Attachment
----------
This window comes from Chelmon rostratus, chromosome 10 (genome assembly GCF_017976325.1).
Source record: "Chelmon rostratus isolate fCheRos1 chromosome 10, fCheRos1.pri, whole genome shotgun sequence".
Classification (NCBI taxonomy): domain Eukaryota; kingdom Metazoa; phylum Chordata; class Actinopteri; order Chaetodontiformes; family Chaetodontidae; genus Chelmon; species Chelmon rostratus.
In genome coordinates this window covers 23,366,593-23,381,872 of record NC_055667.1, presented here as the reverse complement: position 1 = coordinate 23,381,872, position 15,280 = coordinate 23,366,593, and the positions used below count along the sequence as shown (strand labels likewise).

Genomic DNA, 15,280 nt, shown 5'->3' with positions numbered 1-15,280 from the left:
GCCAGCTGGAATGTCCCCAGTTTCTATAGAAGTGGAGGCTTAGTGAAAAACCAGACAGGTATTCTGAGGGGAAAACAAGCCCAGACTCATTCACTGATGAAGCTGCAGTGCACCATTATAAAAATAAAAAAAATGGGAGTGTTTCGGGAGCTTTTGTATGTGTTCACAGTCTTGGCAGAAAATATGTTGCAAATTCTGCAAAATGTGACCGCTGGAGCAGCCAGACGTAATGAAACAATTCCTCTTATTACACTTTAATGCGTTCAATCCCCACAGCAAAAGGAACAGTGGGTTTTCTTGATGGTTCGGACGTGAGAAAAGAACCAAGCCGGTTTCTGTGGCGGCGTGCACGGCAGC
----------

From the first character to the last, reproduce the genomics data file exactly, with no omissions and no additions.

This window comes from Chelmon rostratus, chromosome 10 (genome assembly GCF_017976325.1).
Source record: "Chelmon rostratus isolate fCheRos1 chromosome 10, fCheRos1.pri, whole genome shotgun sequence".
Classification (NCBI taxonomy): domain Eukaryota; kingdom Metazoa; phylum Chordata; class Actinopteri; order Chaetodontiformes; family Chaetodontidae; genus Chelmon; species Chelmon rostratus.
In genome coordinates this window covers 23,366,593-23,381,872 of record NC_055667.1, presented here as the reverse complement: position 1 = coordinate 23,381,872, position 15,280 = coordinate 23,366,593, and the positions used below count along the sequence as shown (strand labels likewise).

Genomic DNA, 15,280 nt, shown 5'->3' with positions numbered 1-15,280 from the left:
GCCAGCTGGAATGTCCCCAGTTTCTATAGAAGTGGAGGCTTAGTGAAAAACCAGACAGGTATTCTGAGGGGAAAACAAGCCCAGACTCATTCACTGATGAAGCTGCAGTGCACCATTATAAAAATAAAAAAAATGGGAGTGTTTCGGGAGCTTTTGTATGTGTTCACAGTCTTGGCAGAAAATATGTTGCAAATTCTGCAAAATGTGACCGCTGGAGCAGCCAGACGTAATGAAACAATTCCTCTTATTACACTTTAATGCGTTCAATCCCCACAGCAAAAGGAACAGTGGGTTTTCTTGATGGTTCGGACGTGAGAAAAGAACCAAGCCGGTTTCTGTGGCGGCGTGCACGGCAGC